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Just a quick question re the life of beer in a keg... i intend buying 2 or so more kegs than I have fridge space for (I have space for 3). What is the best way of keeping the beer alive, whilst warm? Is it best to gas the keg and burp it, or is it best to add some sugar so it keg-contitions (and removes the oxygen from the headspace that way). I dont drink the things all that fast, and would probably have a keg in the fridge for about 2 months before emptying it. If it takes 2 months for me to create space in the fridge for another keg, then I may as well get some contitioning value out of the waiting brew.

Any ideas???


M
 

Fingerlickin_B

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I plan on storing my excess (filled) kegs under the house...nice and cool under there :)

PZ.
 

Uncle Fester

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Fingerlickin_B said:
I plan on storing my excess (filled) kegs under the house...nice and cool under there :)

PZ.
[post="84989"][/post]​
I have the same option... But for longer term storage do you force carbonate, or simply burp with CO2, or do you naturally carbonate in the keg?

M
 

Fingerlickin_B

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I'll be doing a bit of both depending on what brew is in the keg.

PZ.
 

Wortgames

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I wouldn't bother doing anything special - just gas as normal and find a cool spot if possible. As long as the keg has a good seal and you've purged any air, you've got a very effective 'time capsule' to keep it in.

Ideally though, you don't want to store any beer for too long, unless you are lagering (storing at very cold temps for an extended time). When you bottle, you get in the habit of letting it 'mature'. Most of this 'maturation' though is about getting rid of the off flavours caused by the bottle fermentation.

When you keg (and carbonate with bottle CO2), your beer has finished fermenting and you don't revive the fermentation, so it is ready to drink straight away. A lager will benefit from extended cold storage, but if you are brewing ales you don't want to store them any longer than necessary, they are best drunk fresh to get their real character. Remember that bottling ales is a compromise anyway, when you keg them you are getting back to the way they are supposed to be served.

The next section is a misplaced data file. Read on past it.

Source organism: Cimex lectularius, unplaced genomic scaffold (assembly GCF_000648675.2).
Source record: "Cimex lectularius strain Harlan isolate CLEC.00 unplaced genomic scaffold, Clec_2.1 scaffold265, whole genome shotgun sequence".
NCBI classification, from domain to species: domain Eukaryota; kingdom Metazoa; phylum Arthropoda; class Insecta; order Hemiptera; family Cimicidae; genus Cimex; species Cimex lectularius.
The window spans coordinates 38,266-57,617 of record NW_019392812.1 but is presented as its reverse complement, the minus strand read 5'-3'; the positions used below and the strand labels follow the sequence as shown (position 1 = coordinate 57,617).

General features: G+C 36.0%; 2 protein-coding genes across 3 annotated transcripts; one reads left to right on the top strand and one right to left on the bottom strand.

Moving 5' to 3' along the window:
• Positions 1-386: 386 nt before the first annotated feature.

Having said that, a lot of people prefer their ales to be 'cleaner' and 'less fruity', so they cold-condition them. Sacrilege, IMO - if that's what you like then brew lagers.
 

Jye

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Hey Brizbrew,

1 week in primary, 1 week in secondary then into the keg :beerbang: or CC until a keg is free.

When I finish a keg I give it a rinse and also flush sanitise through my lines and taps, quick and easy. After a few brews I give it a soak in napisan. So in short you will save time... but this results in brewing more since you can drink quicker and there is no evidence for SWMBO to see how much you have drunk.
 

peas_and_corn

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Wortgames said:
Ideally though, you don't want to store any beer for too long, unless you are lagering (storing at very cold temps for an extended time). When you bottle, you get in the habit of letting it 'mature'. Most of this 'maturation' though is about getting rid of the off flavours caused by the bottle fermentation.